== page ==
Algonquin Park’s Portage Store is changing ownership after 47 years

Algonquin Park Photo Courtesy of The Portage Store/Facebook

December 31 marked the final day of the Miglin family’s tenure as the Portage Store operators. The store, all dark-painted wood with colourful canoes and kayaks stacked next to it, stretches along the shore of Canoe Lake, an access point in the southwest end of Ontario’s Algonquin Provincial Park.

Sven Miglin and his wife, Donna, have operated the canoe and kayak rental store since 1975. It’s a family business, Miglin, 71, explains. His daughter and son-in-law became operating partners 10 years ago. But in late December, Miglin got some bad news. Ontario Parks, which owns the building, would not be renewing the family’s contract.

“I’ve got 47 years worth of history,” Miglin says. “My kids were partners in the company and now they’re looking for jobs. It’s pretty stressful.”

Founded in 1937, the Portage Store, which is located on provincial park land, falls under the jurisdiction of Ontario Parks, meaning it owns the land and building. The Miglins were stewards, paying rent to the government agency—approximately half a million dollars annually—and sharing a fixed percentage of sales—the store produced a ballpark revenue of $3 million a year.

“They’re the landlord. And they were responsible for the building,” Miglin says.

The Portage Store contract is awarded every 10 years. When the contract expires, it’s opened to the public to submit bids. Despite nearly five decades of experience, this year, the Miglins lost.

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“It’s not just put one number down. We’re into the hundreds of pages,” Miglin says of the bidding process. “They ask all sorts of questions. And the problem today is that the evaluation now is done in secrecy. I mean, the day after I put in my bid, they refused to tell anybody, including me, how many bids went in. They don’t want anybody else to know anything about how they made their decision. For anybody that lost, you say, why not me? I mean, what was the rationale? It’s like playing a hockey game and not knowing what the score is. I can’t tell you how many goals we got and who you played, but they beat you.”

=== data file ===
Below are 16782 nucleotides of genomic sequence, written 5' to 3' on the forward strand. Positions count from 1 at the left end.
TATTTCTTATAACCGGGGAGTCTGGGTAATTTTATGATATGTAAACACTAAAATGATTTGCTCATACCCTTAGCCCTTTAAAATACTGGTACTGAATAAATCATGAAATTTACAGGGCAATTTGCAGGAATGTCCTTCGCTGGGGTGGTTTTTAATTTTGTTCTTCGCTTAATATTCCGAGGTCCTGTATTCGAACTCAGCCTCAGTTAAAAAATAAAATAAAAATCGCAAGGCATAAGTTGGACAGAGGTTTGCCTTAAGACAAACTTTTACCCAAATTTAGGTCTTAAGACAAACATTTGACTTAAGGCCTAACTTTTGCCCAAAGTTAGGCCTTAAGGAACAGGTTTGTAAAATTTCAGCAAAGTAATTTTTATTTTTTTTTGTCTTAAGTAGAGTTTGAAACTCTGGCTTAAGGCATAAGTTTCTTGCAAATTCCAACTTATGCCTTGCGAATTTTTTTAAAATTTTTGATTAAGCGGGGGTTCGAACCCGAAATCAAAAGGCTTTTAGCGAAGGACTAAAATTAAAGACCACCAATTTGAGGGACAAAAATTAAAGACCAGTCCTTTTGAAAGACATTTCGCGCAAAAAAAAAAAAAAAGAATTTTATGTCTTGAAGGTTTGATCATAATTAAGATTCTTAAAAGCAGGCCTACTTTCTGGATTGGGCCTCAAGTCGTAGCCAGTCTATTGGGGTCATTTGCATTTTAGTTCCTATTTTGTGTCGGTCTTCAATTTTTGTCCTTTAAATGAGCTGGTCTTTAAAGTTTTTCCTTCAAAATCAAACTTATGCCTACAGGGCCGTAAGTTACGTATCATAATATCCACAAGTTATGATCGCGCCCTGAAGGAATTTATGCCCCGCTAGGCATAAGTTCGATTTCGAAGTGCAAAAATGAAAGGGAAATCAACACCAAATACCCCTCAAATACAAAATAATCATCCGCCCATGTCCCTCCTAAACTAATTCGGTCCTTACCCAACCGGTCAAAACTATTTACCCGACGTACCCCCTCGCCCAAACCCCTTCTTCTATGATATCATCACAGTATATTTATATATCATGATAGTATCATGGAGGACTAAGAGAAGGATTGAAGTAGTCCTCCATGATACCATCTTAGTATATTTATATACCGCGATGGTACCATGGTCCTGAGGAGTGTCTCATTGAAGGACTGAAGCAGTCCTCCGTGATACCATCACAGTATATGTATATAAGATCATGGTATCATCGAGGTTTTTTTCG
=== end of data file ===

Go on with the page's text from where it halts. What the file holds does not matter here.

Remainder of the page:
In an email, Ontario Parks said that when assessing the bids it looked at how an individual would meet certain required deliverables, as well as how much revenue would be returned to the agency. Three ministry staff evaluated and scored the bidders’ answers and then used a weighted formula to determine the highest-ranking bidder.

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On January 24, Algonquin Outfitters, which operates three locations within the park and several locations in nearby towns, announced that it had been awarded the Portage Store contract.

“The opportunity to improve and enhance the visitor experience in Algonquin Park has always been our focus. Some of our initiatives include education and raising awareness in important areas such as Indigenous culture, canoe and camping ethics, and respect for Algonquin’s wildlife and natural spaces. This will help us embrace, preserve, and share the unique history and experiences of Canoe Lake and the Portage Store,” the company said on Instagram.

Despite the formulaic nature of the bidding process, Miglin admits he’s confused by Ontario Parks’ choice. “Algonquin Outfitters now owns every concession in the park. I had those concessions back in the ’80s and Ontario Parks took them away from me because they said monopolies are terrible. So why would it have changed?” he says.

Moving forward, Miglin is looking at retirement, but his daughter and son-in-law are still weighing their options. “They could run something very similar in the area,” Miglin says. “We’re experts in what we do.” Or maybe they’ll try something new. “In other words, they don’t know.”

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